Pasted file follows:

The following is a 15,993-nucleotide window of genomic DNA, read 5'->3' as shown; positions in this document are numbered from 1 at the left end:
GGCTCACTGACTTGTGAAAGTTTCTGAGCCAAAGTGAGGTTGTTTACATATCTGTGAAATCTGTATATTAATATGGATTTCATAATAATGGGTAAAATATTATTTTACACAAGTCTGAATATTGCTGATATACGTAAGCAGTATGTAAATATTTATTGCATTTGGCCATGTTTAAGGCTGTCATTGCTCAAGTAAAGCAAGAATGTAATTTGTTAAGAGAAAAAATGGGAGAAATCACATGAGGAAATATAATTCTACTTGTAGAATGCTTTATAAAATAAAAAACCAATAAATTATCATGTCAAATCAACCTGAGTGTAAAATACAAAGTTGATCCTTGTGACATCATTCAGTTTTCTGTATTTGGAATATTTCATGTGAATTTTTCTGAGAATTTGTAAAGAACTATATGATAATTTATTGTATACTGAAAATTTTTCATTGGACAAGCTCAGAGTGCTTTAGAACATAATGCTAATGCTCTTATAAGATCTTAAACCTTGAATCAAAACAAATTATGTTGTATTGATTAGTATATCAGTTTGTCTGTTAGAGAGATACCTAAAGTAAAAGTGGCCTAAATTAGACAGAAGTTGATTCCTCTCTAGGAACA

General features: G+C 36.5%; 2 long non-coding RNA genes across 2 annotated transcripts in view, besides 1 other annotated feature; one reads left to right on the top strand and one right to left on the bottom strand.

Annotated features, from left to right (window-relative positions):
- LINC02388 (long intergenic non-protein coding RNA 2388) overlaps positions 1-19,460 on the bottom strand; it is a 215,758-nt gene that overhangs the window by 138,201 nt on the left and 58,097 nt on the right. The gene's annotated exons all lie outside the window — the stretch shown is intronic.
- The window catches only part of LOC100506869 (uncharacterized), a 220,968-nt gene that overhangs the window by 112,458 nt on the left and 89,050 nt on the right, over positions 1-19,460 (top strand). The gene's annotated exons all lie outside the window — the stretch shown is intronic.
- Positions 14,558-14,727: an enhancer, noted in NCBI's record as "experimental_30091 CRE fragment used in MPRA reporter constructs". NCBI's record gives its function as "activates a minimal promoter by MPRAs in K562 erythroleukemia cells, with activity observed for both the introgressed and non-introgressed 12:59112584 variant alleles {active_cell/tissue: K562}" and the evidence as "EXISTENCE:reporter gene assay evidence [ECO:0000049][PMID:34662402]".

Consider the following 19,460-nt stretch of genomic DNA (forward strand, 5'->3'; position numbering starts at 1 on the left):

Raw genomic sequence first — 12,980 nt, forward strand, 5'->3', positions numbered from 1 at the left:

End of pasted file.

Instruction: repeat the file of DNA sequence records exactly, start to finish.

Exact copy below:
The following is a 15,993-nucleotide window of genomic DNA, read 5'->3' as shown; positions in this document are numbered from 1 at the left end:
GGCTCACTGACTTGTGAAAGTTTCTGAGCCAAAGTGAGGTTGTTTACATATCTGTGAAATCTGTATATTAATATGGATTTCATAATAATGGGTAAAATATTATTTTACACAAGTCTGAATATTGCTGATATACGTAAGCAGTATGTAAATATTTATTGCATTTGGCCATGTTTAAGGCTGTCATTGCTCAAGTAAAGCAAGAATGTAATTTGTTAAGAGAAAAAATGGGAGAAATCACATGAGGAAATATAATTCTACTTGTAGAATGCTTTATAAAATAAAAAACCAATAAATTATCATGTCAAATCAACCTGAGTGTAAAATACAAAGTTGATCCTTGTGACATCATTCAGTTTTCTGTATTTGGAATATTTCATGTGAATTTTTCTGAGAATTTGTAAAGAACTATATGATAATTTATTGTATACTGAAAATTTTTCATTGGACAAGCTCAGAGTGCTTTAGAACATAATGCTAATGCTCTTATAAGATCTTAAACCTTGAATCAAAACAAATTATGTTGTATTGATTAGTATATCAGTTTGTCTGTTAGAGAGATACCTAAAGTAAAAGTGGCCTAAATTAGACAGAAGTTGATTCCTCTCTAGGAACA

General features: G+C 36.5%; 2 long non-coding RNA genes across 2 annotated transcripts in view, besides 1 other annotated feature; one reads left to right on the top strand and one right to left on the bottom strand.

Annotated features, from left to right (window-relative positions):
- LINC02388 (long intergenic non-protein coding RNA 2388) overlaps positions 1-19,460 on the bottom strand; it is a 215,758-nt gene that overhangs the window by 138,201 nt on the left and 58,097 nt on the right. The gene's annotated exons all lie outside the window — the stretch shown is intronic.
- The window catches only part of LOC100506869 (uncharacterized), a 220,968-nt gene that overhangs the window by 112,458 nt on the left and 89,050 nt on the right, over positions 1-19,460 (top strand). The gene's annotated exons all lie outside the window — the stretch shown is intronic.
- Positions 14,558-14,727: an enhancer, noted in NCBI's record as "experimental_30091 CRE fragment used in MPRA reporter constructs". NCBI's record gives its function as "activates a minimal promoter by MPRAs in K562 erythroleukemia cells, with activity observed for both the introgressed and non-introgressed 12:59112584 variant alleles {active_cell/tissue: K562}" and the evidence as "EXISTENCE:reporter gene assay evidence [ECO:0000049][PMID:34662402]".

Consider the following 19,460-nt stretch of genomic DNA (forward strand, 5'->3'; position numbering starts at 1 on the left):

Raw genomic sequence first — 12,980 nt, forward strand, 5'->3', positions numbered from 1 at the left: